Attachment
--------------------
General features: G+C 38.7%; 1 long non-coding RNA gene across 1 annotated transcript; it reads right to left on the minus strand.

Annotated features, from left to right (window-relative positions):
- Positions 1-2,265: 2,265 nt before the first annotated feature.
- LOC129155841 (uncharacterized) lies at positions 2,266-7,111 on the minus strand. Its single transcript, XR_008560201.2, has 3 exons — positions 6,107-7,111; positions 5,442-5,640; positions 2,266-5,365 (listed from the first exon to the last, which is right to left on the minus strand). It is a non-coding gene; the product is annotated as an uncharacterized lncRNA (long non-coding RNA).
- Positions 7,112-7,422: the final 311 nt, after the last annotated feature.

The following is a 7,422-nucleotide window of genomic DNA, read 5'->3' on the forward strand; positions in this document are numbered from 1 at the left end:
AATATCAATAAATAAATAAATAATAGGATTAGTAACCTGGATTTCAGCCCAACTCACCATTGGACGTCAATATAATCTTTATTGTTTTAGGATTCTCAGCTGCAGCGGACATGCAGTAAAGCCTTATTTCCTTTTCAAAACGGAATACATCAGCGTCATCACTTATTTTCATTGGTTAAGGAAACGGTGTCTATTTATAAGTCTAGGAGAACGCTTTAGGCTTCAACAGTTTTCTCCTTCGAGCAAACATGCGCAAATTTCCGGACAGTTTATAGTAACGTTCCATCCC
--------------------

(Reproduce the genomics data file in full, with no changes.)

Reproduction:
General features: G+C 38.7%; 1 long non-coding RNA gene across 1 annotated transcript; it reads right to left on the minus strand.

Annotated features, from left to right (window-relative positions):
- Positions 1-2,265: 2,265 nt before the first annotated feature.
- LOC129155841 (uncharacterized) lies at positions 2,266-7,111 on the minus strand. Its single transcript, XR_008560201.2, has 3 exons — positions 6,107-7,111; positions 5,442-5,640; positions 2,266-5,365 (listed from the first exon to the last, which is right to left on the minus strand). It is a non-coding gene; the product is annotated as an uncharacterized lncRNA (long non-coding RNA).
- Positions 7,112-7,422: the final 311 nt, after the last annotated feature.

The following is a 7,422-nucleotide window of genomic DNA, read 5'->3' on the forward strand; positions in this document are numbered from 1 at the left end:
AATATCAATAAATAAATAAATAATAGGATTAGTAACCTGGATTTCAGCCCAACTCACCATTGGACGTCAATATAATCTTTATTGTTTTAGGATTCTCAGCTGCAGCGGACATGCAGTAAAGCCTTATTTCCTTTTCAAAACGGAATACATCAGCGTCATCACTTATTTTCATTGGTTAAGGAAACGGTGTCTATTTATAAGTCTAGGAGAACGCTTTAGGCTTCAACAGTTTTCTCCTTCGAGCAAACATGCGCAAATTTCCGGACAGTTTATAGTAACGTTCCATCCC